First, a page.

What Comes After a Career in Politics? In Britain, a Podcast.

A week after Russia invaded Ukraine, in March 2022, a host of the British podcast “The Rest Is Politics” explained what it was like to be in a room with President Vladimir V. Putin.

Alastair Campbell, who worked as the director of communications and strategy in Tony Blair’s Labour government, said that when he first met Russia’s president in 1999, he was “almost timid, very slight, very small, quite quiet.” But Putin’s aggression increased over time, Campbell said on the podcast, and at a dinner in 2003, the president had hurled abuse at Blair. Putin didn’t say that the British prime minister was George W. Bush’s poodle, “but he wasn’t far-off,” Campbell recalled.

This discussion, which opened the show’s first episode, revealed a key appeal of “The Rest Is Politics”: its hosts’ political résumés. Campbell and his co-host Rory Stewart, a former Conservative lawmaker, draw on their time in government to explore the issues of the day under the unofficial banner of “disagreeing agreeably.”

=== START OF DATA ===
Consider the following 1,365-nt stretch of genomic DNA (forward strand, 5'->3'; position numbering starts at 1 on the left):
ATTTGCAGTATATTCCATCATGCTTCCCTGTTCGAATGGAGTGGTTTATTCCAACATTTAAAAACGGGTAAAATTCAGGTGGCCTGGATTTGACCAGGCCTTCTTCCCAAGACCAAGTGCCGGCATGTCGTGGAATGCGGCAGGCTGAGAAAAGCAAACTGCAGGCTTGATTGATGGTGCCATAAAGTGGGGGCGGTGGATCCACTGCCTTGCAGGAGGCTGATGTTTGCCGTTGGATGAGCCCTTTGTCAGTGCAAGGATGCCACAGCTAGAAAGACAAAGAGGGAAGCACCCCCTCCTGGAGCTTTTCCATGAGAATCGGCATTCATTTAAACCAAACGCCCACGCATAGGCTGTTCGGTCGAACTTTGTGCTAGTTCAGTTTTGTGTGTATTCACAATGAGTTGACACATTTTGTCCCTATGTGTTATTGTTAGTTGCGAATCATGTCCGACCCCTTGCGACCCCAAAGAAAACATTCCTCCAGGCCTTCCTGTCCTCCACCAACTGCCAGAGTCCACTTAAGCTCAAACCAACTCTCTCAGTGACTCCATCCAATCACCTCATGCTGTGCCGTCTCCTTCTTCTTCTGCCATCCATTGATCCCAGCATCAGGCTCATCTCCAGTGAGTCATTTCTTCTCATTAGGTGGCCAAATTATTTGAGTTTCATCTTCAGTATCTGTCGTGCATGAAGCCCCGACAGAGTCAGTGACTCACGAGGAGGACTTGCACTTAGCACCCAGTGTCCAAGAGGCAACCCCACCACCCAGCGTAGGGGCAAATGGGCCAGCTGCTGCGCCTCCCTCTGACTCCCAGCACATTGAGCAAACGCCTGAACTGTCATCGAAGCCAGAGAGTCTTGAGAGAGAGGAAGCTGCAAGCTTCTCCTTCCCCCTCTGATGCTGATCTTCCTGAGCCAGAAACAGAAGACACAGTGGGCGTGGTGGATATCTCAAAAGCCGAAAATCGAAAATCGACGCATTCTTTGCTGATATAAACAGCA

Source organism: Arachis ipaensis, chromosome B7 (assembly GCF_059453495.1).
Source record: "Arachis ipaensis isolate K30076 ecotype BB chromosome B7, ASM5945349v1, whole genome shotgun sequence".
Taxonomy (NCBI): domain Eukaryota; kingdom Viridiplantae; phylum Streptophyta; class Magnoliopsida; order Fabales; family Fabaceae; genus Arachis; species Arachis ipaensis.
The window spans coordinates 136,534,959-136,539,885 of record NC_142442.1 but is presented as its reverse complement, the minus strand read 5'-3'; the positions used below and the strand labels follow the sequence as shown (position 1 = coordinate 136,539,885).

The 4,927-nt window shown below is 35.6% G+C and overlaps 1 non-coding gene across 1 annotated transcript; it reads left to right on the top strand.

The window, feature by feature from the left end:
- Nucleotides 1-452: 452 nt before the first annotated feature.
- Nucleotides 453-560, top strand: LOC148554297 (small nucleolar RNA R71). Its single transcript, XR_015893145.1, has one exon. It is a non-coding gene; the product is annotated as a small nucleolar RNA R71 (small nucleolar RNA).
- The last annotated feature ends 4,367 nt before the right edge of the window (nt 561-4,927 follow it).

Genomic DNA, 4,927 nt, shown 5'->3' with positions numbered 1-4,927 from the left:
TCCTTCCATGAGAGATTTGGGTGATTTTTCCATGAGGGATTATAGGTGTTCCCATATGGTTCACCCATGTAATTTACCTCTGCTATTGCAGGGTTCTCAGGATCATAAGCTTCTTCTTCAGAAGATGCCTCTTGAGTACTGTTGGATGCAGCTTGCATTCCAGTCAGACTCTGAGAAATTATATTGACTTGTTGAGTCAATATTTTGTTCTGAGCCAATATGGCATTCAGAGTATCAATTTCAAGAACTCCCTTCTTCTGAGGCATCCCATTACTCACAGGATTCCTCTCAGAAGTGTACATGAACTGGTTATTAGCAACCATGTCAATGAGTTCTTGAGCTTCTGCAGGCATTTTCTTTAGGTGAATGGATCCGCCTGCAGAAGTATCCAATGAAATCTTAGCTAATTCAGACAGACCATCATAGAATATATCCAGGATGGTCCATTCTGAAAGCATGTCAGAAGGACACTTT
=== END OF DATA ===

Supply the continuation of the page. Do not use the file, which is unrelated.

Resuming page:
The emphasis on civility and the show’s centrist leanings have made “The Rest Is Politics” one of the most popular podcasts in Britain over the last two years. In the glow of that success, other former politicians have followed suit, with podcasts that join forces from across the aisle at a time when many believe that politics in the country is overly polarized.

Jack Davenport, the managing director of Goalhanger, the production company behind “The Rest Is Politics,” said that “people are craving reasonable voices who clearly have thought deeply about these issues, and have the room to express those thoughts in a measured way.” This feels especially “refreshing to those of us used to doomscrolling Twitter,” he added.

Campbell was initially surprised by the podcast’s success. “For some reason, it seems to have really struck a chord with people,” he said.Credit…Andrew Testa for The New York Times
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